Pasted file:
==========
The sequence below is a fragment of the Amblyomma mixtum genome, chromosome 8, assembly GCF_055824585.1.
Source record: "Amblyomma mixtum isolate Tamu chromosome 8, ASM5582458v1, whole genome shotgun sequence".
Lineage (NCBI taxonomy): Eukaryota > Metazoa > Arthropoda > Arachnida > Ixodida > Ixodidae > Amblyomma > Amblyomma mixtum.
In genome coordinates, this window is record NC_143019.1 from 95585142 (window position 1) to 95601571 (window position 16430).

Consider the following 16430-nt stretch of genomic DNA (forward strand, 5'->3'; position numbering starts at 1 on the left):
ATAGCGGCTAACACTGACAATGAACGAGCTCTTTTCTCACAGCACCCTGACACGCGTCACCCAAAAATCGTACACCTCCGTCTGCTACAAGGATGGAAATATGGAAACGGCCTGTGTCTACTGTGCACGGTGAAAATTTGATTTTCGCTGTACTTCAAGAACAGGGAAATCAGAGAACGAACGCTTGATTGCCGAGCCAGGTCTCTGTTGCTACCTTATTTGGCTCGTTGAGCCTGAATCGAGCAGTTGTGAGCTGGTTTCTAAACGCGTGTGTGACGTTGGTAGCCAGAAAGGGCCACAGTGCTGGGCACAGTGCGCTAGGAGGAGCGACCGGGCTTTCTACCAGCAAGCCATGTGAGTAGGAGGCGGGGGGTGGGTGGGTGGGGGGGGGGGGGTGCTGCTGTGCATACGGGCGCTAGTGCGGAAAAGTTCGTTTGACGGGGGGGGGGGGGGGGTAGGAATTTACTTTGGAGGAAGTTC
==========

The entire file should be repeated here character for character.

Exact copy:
The sequence below is a fragment of the Amblyomma mixtum genome, chromosome 8, assembly GCF_055824585.1.
Source record: "Amblyomma mixtum isolate Tamu chromosome 8, ASM5582458v1, whole genome shotgun sequence".
Lineage (NCBI taxonomy): Eukaryota > Metazoa > Arthropoda > Arachnida > Ixodida > Ixodidae > Amblyomma > Amblyomma mixtum.
In genome coordinates, this window is record NC_143019.1 from 95585142 (window position 1) to 95601571 (window position 16430).

Consider the following 16430-nt stretch of genomic DNA (forward strand, 5'->3'; position numbering starts at 1 on the left):
ATAGCGGCTAACACTGACAATGAACGAGCTCTTTTCTCACAGCACCCTGACACGCGTCACCCAAAAATCGTACACCTCCGTCTGCTACAAGGATGGAAATATGGAAACGGCCTGTGTCTACTGTGCACGGTGAAAATTTGATTTTCGCTGTACTTCAAGAACAGGGAAATCAGAGAACGAACGCTTGATTGCCGAGCCAGGTCTCTGTTGCTACCTTATTTGGCTCGTTGAGCCTGAATCGAGCAGTTGTGAGCTGGTTTCTAAACGCGTGTGTGACGTTGGTAGCCAGAAAGGGCCACAGTGCTGGGCACAGTGCGCTAGGAGGAGCGACCGGGCTTTCTACCAGCAAGCCATGTGAGTAGGAGGCGGGGGGTGGGTGGGTGGGGGGGGGGGGGTGCTGCTGTGCATACGGGCGCTAGTGCGGAAAAGTTCGTTTGACGGGGGGGGGGGGGGGGTAGGAATTTACTTTGGAGGAAGTTC